A perplexing news story emerges from Overland Park, Kansas regarding a bare-breasted sculpture housed in the city's international sculpture garden. Since early 2012 local conservatives have waged a war on the piece, Yu Chan's "Accept or Reject," a bronze sculpture of a woman, topless and holding a camera to photograph herself. Those who oppose the sculpture do not seem to take issue with the fractured, disjointed, gutless, headless, depiction of the female form, instead they protest the sculpture's naked breasts, and allege that the sculpture will encourage children to engage in "sexting." When complaints to local government did not appease them, opponents of the statue then teamed with the American Family Association (AFA), a national conservative organization. The group gathered over 4,000 signatures, enough to impanel a grand jury under local law, a procedure sometimes referred to as a citizen's grand jury.
Grand juries are generally summoned to investigate and determine whether there is enough evidence to formally charge an individual with a crime. In most cases, the grand jury is called by a prosecuting attorney or judge, however some states allow citizens, with enough petition signatures, to assemble a grand jury. Citizen grand juries have the same powers to call witnesses and issue subpoenas. Slate offers this critical discussion of the use of citizen grand juries by conservative groups.
Opponents of the sculpture requested that the grand jury determine whether the sculpture was legally "obscene." The petition was unclear whether the AFA sought criminal charges against the sculpture, city, arboretum, or unnamed officials. Although authorized to conduct investigation for up to ninety days, the jury convened for less than one day in fall of 2012 before determining that the piece did not constitute obscenity. To prove obscenity under the law, one must show that the work lacks serious artistic merit, that it depicts, in a patently offensive way, sexual conduct as described by state law, and in addition, that under contemporary community standards the work appeals to the "prurient interest." It seems a losing proposition when the target is a work of art in a sculpture garden, still, the AFA is undeterred and is attempting to gather a second grand jury. This second attempt is undertaken after the AFA accused the local prosecutor of "hijacking" the first grand jury and sought amendment to the state law mandating that the citizens who impaneled the grand jury to be called as the first witness to testify.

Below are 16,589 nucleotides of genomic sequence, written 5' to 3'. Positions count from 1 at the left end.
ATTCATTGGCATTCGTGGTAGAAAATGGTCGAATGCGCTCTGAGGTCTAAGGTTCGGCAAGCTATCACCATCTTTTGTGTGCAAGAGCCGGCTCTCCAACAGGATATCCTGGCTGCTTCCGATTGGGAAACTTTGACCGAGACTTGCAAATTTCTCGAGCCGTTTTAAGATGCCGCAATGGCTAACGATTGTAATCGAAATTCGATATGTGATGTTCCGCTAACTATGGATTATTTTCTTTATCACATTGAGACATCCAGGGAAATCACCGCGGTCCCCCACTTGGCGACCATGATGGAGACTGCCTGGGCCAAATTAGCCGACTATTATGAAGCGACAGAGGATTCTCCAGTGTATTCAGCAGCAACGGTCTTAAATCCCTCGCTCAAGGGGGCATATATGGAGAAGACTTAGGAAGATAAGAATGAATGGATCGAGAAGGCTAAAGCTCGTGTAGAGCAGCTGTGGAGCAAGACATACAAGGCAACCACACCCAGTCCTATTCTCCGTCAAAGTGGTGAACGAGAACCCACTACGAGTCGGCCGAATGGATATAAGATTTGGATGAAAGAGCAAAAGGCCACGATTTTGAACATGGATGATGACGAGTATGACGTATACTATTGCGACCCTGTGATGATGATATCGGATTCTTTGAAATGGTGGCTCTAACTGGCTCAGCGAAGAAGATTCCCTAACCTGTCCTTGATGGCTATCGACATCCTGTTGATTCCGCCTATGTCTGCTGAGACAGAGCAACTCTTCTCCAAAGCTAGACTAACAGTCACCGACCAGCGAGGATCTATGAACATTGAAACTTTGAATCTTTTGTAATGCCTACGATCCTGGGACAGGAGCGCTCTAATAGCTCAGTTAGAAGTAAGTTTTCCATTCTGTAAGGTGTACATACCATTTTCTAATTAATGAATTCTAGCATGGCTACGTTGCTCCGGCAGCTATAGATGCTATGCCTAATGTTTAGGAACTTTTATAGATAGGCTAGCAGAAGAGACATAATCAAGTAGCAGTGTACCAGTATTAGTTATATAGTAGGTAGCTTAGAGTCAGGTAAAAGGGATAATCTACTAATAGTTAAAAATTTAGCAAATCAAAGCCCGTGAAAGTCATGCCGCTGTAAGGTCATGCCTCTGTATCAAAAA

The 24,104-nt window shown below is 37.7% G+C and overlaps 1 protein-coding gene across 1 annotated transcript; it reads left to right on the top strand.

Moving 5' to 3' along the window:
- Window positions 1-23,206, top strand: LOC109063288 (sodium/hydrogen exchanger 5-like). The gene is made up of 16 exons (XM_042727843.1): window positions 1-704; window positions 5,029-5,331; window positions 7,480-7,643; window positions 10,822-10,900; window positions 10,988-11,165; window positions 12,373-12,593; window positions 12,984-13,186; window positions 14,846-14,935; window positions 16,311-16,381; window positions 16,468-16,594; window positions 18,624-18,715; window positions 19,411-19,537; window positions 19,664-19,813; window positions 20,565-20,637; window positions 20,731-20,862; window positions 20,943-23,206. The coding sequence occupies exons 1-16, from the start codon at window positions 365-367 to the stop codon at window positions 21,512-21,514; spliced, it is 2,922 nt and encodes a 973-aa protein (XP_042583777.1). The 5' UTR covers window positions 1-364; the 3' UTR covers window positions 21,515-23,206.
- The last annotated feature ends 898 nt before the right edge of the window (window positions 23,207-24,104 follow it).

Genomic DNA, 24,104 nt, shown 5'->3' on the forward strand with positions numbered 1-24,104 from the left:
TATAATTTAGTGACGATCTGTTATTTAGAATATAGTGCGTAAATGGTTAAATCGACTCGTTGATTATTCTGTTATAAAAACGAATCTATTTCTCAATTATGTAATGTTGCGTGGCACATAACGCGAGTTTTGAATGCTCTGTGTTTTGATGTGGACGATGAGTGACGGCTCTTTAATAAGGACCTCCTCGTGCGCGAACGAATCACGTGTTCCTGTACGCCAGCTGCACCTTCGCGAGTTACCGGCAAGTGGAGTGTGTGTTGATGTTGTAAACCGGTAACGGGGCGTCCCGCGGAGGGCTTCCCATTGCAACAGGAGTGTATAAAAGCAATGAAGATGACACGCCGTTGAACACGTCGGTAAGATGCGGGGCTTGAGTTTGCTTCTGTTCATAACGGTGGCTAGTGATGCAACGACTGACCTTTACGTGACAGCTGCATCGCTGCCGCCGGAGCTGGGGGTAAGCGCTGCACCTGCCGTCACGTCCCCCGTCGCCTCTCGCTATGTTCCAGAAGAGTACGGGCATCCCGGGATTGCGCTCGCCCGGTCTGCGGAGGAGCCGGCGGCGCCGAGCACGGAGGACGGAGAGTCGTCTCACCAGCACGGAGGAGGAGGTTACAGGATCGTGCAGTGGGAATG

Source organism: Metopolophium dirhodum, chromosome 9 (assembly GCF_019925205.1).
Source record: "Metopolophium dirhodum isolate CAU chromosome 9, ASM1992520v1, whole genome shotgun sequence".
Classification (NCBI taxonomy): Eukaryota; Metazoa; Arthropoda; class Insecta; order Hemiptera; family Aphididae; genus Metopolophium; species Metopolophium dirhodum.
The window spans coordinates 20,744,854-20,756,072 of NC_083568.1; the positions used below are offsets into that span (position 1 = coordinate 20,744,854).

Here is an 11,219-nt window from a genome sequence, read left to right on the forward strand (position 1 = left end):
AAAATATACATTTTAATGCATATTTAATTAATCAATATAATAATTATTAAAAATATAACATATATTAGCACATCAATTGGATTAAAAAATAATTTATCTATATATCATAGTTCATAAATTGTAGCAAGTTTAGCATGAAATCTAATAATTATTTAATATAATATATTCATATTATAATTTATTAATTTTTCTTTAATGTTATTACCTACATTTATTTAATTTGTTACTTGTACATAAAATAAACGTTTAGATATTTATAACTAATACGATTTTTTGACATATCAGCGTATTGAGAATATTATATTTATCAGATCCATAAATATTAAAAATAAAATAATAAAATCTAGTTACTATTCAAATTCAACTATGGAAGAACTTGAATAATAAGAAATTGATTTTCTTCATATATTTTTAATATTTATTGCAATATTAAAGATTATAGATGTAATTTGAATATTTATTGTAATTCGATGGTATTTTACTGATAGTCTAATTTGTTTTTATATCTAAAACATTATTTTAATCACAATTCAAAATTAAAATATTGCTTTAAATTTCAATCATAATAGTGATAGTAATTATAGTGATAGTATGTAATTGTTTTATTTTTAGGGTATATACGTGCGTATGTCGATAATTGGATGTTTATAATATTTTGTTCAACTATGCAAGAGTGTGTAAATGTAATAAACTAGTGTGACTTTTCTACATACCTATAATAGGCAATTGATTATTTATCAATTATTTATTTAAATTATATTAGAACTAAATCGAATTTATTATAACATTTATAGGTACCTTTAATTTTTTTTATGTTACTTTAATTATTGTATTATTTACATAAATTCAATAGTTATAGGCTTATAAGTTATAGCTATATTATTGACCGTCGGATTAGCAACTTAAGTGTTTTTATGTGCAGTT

Odd as it may be, this is not the first time criminal process has been employed against the showing of artworks. Famously, in 1990, the Cincinnati Contemporary Arts Center and its director were indicted for obscenity for displaying works by Robert Mapplethorpe and the matter went to trial. This was the first known occasion of criminal charges against a museum director for hanging an artwork on a wall. The jury took testimony from leading museum directors, among others, and viewed photographs for several days before determining that the museum and its director were not guilty.
It remains to be seen whether the AFA will succeed in indicting a sculpture. Perhaps most ironic is that this sculpture, which has attracted so much ire, is not slated to be permanently situated in the arboretum, rather the work is a part of a first phase of the international sculpture garden focusing on Chinese works and is expected to remain in place for only three to five years.